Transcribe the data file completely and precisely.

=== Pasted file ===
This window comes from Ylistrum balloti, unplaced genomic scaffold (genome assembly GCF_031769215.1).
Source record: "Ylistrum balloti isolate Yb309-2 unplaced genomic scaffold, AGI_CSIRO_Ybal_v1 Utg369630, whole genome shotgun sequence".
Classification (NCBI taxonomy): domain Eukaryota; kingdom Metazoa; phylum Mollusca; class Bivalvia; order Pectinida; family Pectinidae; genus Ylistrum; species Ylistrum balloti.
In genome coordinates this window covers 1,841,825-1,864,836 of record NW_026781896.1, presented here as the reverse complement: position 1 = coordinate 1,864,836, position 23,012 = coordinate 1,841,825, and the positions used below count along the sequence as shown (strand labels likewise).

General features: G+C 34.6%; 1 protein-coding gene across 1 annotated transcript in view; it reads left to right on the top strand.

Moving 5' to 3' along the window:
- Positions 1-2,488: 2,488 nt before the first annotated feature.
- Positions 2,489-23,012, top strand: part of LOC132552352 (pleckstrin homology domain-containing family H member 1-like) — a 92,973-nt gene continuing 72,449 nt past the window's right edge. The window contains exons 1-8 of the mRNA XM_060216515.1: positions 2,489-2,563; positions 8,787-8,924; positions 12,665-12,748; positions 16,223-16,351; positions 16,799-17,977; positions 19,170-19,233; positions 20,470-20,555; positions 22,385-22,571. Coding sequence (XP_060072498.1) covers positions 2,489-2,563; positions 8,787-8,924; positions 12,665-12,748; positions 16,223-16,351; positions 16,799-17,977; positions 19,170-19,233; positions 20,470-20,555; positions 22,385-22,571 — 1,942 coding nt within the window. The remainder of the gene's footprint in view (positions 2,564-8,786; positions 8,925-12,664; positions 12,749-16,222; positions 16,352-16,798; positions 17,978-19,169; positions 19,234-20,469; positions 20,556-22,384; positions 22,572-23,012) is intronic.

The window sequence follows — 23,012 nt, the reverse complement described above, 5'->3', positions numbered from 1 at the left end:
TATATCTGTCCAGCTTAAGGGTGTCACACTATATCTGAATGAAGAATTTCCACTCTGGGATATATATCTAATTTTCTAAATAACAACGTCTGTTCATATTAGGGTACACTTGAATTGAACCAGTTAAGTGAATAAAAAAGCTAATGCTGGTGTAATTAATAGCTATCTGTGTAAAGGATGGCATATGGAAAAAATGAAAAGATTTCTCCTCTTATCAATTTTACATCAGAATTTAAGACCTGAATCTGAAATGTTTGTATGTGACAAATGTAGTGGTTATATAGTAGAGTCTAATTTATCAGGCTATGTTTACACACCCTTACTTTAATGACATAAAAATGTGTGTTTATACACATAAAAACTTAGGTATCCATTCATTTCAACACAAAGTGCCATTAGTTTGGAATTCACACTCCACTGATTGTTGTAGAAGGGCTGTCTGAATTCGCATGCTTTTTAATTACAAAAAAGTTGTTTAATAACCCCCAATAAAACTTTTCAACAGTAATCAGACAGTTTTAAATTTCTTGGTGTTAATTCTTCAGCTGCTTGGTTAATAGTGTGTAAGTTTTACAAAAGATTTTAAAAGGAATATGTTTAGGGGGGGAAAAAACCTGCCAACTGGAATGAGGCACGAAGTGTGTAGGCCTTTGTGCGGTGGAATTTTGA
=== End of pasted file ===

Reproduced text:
This window comes from Ylistrum balloti, unplaced genomic scaffold (genome assembly GCF_031769215.1).
Source record: "Ylistrum balloti isolate Yb309-2 unplaced genomic scaffold, AGI_CSIRO_Ybal_v1 Utg369630, whole genome shotgun sequence".
Classification (NCBI taxonomy): domain Eukaryota; kingdom Metazoa; phylum Mollusca; class Bivalvia; order Pectinida; family Pectinidae; genus Ylistrum; species Ylistrum balloti.
In genome coordinates this window covers 1,841,825-1,864,836 of record NW_026781896.1, presented here as the reverse complement: position 1 = coordinate 1,864,836, position 23,012 = coordinate 1,841,825, and the positions used below count along the sequence as shown (strand labels likewise).

General features: G+C 34.6%; 1 protein-coding gene across 1 annotated transcript in view; it reads left to right on the top strand.

Moving 5' to 3' along the window:
- Positions 1-2,488: 2,488 nt before the first annotated feature.
- Positions 2,489-23,012, top strand: part of LOC132552352 (pleckstrin homology domain-containing family H member 1-like) — a 92,973-nt gene continuing 72,449 nt past the window's right edge. The window contains exons 1-8 of the mRNA XM_060216515.1: positions 2,489-2,563; positions 8,787-8,924; positions 12,665-12,748; positions 16,223-16,351; positions 16,799-17,977; positions 19,170-19,233; positions 20,470-20,555; positions 22,385-22,571. Coding sequence (XP_060072498.1) covers positions 2,489-2,563; positions 8,787-8,924; positions 12,665-12,748; positions 16,223-16,351; positions 16,799-17,977; positions 19,170-19,233; positions 20,470-20,555; positions 22,385-22,571 — 1,942 coding nt within the window. The remainder of the gene's footprint in view (positions 2,564-8,786; positions 8,925-12,664; positions 12,749-16,222; positions 16,352-16,798; positions 17,978-19,169; positions 19,234-20,469; positions 20,556-22,384; positions 22,572-23,012) is intronic.

The window sequence follows — 23,012 nt, the reverse complement described above, 5'->3', positions numbered from 1 at the left end:
TATATCTGTCCAGCTTAAGGGTGTCACACTATATCTGAATGAAGAATTTCCACTCTGGGATATATATCTAATTTTCTAAATAACAACGTCTGTTCATATTAGGGTACACTTGAATTGAACCAGTTAAGTGAATAAAAAAGCTAATGCTGGTGTAATTAATAGCTATCTGTGTAAAGGATGGCATATGGAAAAAATGAAAAGATTTCTCCTCTTATCAATTTTACATCAGAATTTAAGACCTGAATCTGAAATGTTTGTATGTGACAAATGTAGTGGTTATATAGTAGAGTCTAATTTATCAGGCTATGTTTACACACCCTTACTTTAATGACATAAAAATGTGTGTTTATACACATAAAAACTTAGGTATCCATTCATTTCAACACAAAGTGCCATTAGTTTGGAATTCACACTCCACTGATTGTTGTAGAAGGGCTGTCTGAATTCGCATGCTTTTTAATTACAAAAAAGTTGTTTAATAACCCCCAATAAAACTTTTCAACAGTAATCAGACAGTTTTAAATTTCTTGGTGTTAATTCTTCAGCTGCTTGGTTAATAGTGTGTAAGTTTTACAAAAGATTTTAAAAGGAATATGTTTAGGGGGGGAAAAAACCTGCCAACTGGAATGAGGCACGAAGTGTGTAGGCCTTTGTGCGGTGGAATTTTGA